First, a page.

Another New York trial against former President Donald Trump is expected to begin today: the second defamation case brought by writer E. Jean Carroll.

Carroll previously brought a civil lawsuit against Trump, alleging he raped her in a Manhattan department store and then defamed her when he denied her story. Last spring, a jury found Trump had sexually abused Carroll and then defamed her, awarding her $5 million in damages

But this trial, which is expected to wrap up this month, is for a separate incident of defamation — specifically when as president, Trump said Carroll "is not my type."

Carroll had filed this defamation lawsuit four years ago, but was blocked by Trump's Attorney General Bill Barr who argued Trump spoke within the bounds of his office as president. But last summer, the Biden administration's Justice Department reversed its decision that Trump had immunity, allowing the trial to proceed.

"I have no idea who this woman is. I have absolutely no idea. The whole thing is ridiculous," he told reporters last week. "I'm going to go to it and I'm going to explain I don't know who the hell she is."

The former president, fresh off a resounding win in the Iowa caucuses, is not required to attend the trial. Trump's lawyer Alina Habba requested the trial be moved and notified the judge that Trump would be unable to attend the trial on Wednesday and Thursday this week because he will instead attend the Florida funeral of his mother-in-law who passed away last week.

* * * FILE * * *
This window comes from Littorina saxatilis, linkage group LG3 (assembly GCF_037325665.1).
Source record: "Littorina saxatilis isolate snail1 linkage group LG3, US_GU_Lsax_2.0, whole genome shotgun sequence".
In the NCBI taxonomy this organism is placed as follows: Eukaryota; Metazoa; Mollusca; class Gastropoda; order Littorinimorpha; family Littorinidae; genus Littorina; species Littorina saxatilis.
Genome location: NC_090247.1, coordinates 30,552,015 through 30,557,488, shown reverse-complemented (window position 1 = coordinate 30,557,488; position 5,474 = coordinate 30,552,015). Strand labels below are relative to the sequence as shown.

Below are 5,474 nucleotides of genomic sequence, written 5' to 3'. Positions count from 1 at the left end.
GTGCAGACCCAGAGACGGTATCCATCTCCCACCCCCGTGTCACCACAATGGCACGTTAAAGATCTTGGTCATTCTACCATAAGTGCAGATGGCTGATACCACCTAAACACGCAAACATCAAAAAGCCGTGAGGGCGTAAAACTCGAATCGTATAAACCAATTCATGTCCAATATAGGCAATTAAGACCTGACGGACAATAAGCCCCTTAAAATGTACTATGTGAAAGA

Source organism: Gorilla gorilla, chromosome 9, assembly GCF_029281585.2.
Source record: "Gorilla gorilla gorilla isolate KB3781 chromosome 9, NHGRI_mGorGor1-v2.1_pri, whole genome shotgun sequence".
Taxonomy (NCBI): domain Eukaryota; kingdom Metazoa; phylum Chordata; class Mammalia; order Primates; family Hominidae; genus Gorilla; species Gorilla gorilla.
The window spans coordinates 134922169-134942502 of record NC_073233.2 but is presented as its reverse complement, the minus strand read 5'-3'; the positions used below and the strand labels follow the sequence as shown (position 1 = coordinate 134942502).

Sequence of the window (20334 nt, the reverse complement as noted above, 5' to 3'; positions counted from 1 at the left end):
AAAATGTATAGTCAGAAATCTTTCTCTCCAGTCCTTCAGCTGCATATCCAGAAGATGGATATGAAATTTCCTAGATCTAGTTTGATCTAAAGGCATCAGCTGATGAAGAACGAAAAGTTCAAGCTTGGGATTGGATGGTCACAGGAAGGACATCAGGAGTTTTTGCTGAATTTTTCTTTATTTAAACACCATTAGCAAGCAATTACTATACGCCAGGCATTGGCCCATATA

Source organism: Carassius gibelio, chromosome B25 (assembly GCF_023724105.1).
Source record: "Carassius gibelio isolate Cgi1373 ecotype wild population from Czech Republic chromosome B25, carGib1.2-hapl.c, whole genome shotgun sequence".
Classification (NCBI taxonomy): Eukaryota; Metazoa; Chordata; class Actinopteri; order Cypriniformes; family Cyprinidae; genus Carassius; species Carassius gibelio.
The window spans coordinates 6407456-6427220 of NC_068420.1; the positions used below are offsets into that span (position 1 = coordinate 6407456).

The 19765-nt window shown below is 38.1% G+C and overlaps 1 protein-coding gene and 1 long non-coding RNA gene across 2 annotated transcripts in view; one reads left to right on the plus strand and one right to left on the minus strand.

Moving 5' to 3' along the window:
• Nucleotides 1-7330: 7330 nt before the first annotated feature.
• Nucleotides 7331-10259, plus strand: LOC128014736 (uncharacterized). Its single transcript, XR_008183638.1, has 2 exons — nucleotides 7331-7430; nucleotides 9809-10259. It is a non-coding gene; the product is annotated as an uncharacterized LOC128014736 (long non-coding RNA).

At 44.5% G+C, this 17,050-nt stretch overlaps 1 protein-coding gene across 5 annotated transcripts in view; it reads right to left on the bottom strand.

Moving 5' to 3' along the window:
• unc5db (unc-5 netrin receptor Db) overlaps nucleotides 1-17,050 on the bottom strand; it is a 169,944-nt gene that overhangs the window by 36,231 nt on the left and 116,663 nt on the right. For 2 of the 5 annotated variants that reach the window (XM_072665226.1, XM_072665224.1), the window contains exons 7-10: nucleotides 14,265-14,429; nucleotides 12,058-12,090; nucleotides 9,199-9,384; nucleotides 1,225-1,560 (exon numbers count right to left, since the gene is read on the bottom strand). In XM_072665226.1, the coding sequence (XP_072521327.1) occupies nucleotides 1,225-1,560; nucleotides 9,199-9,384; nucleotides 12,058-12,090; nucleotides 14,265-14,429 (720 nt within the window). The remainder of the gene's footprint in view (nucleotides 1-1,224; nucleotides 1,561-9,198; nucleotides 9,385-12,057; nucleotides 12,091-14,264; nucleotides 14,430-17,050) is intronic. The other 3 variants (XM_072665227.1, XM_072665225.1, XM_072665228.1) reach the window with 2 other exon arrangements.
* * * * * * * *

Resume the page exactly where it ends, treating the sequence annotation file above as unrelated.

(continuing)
Trump is also slated for several campaign events in New Hampshire this week, including one Wednesday night.

New York district Judge Lewis Kaplan denied the request but will allow the trial, which is only expected to last a few days, to slip into next Monday if Trump's testimony is left.

Last week, Kaplan said "the fact that Mr. Trump sexually abused - indeed, raped - Ms. Carroll has been conclusively established," thereby blocking Trump's lawyers from arguing this week that he did not rape Carroll. Ahead of the start of the trial, Kaplan underscored that this trial is limited to the issue of damages sustained as a result of Trump's statements made in June 2019.

"Those statements already have been determined to have been false, defamatory, and made with constitutional actual malice," Kaplan wrote.

Left to be decided in this trial is how much money Trump must pay Carroll. The penalty is expected to be higher than the first one.

The trial in Manhattan will take place a day after the Iowa caucuses and as voters in New Hampshire are preparing to cast their ballots in next week's Republican primary. In a press conference last week, Trump doubled down that he believed, without evidence, that this trial is politically motivated.

In a letter to Judge Kaplan sent last week, Carroll's lawyers urged the court to take preventative measures to "ensure that Mr. Trump does not present inadmissible, prejudicial, or otherwise improper information to the jury" should he seek to testify.

"The Court will take such measures as it finds appropriate to avoid circumvention of its rulings and of the law," Kaplan wrote over the weekend.

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